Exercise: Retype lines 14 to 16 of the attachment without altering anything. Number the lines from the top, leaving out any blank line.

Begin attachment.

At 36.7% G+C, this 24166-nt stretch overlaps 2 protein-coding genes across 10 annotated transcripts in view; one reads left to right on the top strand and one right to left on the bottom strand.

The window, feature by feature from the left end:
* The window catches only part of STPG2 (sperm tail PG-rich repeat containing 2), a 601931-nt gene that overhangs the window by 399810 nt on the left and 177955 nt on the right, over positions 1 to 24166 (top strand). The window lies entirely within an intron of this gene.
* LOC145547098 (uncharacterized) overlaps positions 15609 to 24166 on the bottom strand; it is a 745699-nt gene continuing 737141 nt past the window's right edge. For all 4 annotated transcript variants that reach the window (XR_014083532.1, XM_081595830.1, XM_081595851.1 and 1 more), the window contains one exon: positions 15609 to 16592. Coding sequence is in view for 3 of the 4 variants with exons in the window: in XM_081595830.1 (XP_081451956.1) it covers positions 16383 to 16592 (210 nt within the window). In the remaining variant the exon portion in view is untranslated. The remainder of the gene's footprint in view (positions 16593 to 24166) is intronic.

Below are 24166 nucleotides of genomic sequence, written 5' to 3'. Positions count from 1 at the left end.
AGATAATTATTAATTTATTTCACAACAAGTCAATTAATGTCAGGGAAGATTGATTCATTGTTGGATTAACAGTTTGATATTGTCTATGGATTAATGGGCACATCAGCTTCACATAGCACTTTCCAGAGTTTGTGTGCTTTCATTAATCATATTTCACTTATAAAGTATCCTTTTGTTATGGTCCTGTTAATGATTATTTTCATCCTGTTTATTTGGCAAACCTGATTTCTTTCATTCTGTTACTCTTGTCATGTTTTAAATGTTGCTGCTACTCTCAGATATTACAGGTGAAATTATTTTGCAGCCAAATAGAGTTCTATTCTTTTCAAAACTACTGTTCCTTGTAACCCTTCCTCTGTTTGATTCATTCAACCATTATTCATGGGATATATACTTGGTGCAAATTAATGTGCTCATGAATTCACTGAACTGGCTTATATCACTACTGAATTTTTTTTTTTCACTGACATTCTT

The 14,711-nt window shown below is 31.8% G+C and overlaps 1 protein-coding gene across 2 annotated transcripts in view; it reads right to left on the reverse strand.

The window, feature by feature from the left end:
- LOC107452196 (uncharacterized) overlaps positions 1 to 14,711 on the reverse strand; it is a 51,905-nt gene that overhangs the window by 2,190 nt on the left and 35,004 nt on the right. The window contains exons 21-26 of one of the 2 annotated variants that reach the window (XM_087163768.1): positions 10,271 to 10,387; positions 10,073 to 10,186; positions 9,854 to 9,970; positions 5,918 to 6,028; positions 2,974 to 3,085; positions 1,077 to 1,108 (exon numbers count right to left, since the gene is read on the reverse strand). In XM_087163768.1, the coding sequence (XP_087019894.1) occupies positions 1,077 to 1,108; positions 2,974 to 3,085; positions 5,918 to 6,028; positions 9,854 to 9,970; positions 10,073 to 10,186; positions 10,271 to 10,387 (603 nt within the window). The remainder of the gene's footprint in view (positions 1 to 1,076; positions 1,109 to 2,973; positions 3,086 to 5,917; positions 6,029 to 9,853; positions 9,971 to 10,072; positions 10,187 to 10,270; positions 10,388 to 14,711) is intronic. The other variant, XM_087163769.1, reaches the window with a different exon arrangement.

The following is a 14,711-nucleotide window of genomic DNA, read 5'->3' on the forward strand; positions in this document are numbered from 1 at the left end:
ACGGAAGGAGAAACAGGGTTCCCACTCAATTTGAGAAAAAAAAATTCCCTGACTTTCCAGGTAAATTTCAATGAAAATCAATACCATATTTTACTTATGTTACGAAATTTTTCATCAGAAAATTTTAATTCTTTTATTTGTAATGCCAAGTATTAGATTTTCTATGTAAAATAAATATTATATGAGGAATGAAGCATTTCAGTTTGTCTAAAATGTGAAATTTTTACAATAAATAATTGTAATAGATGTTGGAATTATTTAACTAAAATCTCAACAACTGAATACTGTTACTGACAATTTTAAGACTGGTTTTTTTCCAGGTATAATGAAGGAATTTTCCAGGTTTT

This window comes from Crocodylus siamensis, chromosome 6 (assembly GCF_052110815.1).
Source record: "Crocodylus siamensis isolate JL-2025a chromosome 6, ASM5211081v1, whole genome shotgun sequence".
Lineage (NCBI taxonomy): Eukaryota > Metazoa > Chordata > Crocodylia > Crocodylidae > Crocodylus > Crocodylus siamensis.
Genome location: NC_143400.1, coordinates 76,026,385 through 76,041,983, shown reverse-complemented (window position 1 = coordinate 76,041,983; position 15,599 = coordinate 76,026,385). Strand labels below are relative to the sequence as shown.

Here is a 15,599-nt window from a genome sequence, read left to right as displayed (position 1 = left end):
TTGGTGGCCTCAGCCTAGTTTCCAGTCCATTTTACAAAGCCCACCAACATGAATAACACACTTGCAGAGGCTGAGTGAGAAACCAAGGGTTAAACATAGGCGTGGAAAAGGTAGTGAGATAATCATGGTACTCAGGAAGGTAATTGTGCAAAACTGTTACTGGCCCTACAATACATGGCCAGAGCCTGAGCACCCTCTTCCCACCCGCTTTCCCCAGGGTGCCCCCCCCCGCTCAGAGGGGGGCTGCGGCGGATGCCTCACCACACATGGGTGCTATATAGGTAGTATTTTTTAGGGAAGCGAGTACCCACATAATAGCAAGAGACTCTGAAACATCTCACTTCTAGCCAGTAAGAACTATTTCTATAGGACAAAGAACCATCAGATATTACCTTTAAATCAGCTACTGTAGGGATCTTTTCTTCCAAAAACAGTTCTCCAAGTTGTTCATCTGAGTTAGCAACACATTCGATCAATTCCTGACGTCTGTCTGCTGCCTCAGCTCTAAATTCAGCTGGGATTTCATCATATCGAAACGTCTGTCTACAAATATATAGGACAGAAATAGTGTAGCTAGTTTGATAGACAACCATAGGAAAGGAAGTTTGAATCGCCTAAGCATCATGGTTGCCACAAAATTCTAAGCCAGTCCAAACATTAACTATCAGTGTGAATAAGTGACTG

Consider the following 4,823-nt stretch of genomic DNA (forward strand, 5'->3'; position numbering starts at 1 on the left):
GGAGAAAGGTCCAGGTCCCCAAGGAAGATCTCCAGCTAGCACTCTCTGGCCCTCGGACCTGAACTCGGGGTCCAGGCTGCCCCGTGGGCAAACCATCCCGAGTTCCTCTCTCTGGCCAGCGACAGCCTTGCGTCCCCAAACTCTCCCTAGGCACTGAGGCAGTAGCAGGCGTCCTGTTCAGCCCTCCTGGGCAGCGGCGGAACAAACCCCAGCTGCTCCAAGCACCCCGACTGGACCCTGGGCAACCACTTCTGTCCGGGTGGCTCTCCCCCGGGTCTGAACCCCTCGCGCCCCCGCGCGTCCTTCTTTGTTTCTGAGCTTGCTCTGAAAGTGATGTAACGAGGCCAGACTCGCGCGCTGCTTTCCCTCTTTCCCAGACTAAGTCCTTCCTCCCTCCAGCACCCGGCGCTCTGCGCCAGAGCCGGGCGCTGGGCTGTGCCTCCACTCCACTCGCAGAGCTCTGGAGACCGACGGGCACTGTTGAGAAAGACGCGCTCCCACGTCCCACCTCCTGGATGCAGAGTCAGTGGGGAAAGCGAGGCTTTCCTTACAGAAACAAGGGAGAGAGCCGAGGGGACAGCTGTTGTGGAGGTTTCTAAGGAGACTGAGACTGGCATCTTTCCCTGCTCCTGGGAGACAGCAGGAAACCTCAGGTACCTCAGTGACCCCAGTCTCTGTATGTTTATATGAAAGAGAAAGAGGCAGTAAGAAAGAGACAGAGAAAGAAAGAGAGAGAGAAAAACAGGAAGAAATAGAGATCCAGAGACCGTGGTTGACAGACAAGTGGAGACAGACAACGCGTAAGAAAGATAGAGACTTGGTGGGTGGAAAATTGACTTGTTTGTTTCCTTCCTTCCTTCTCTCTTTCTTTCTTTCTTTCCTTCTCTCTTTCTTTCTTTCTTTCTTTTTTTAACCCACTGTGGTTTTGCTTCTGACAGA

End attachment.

Lineage (NCBI taxonomy): Eukaryota > Metazoa > Chordata > Crocodylia > Crocodylidae > Crocodylus > Crocodylus siamensis.
Genome location: NC_143400.1, coordinates 76,026,385 through 76,041,983, shown reverse-complemented (window position 1 = coordinate 76,041,983; position 15,599 = coordinate 76,026,385). Strand labels below are relative to the sequence as shown.

Here is a 15,599-nt window from a genome sequence, read left to right as displayed (position 1 = left end):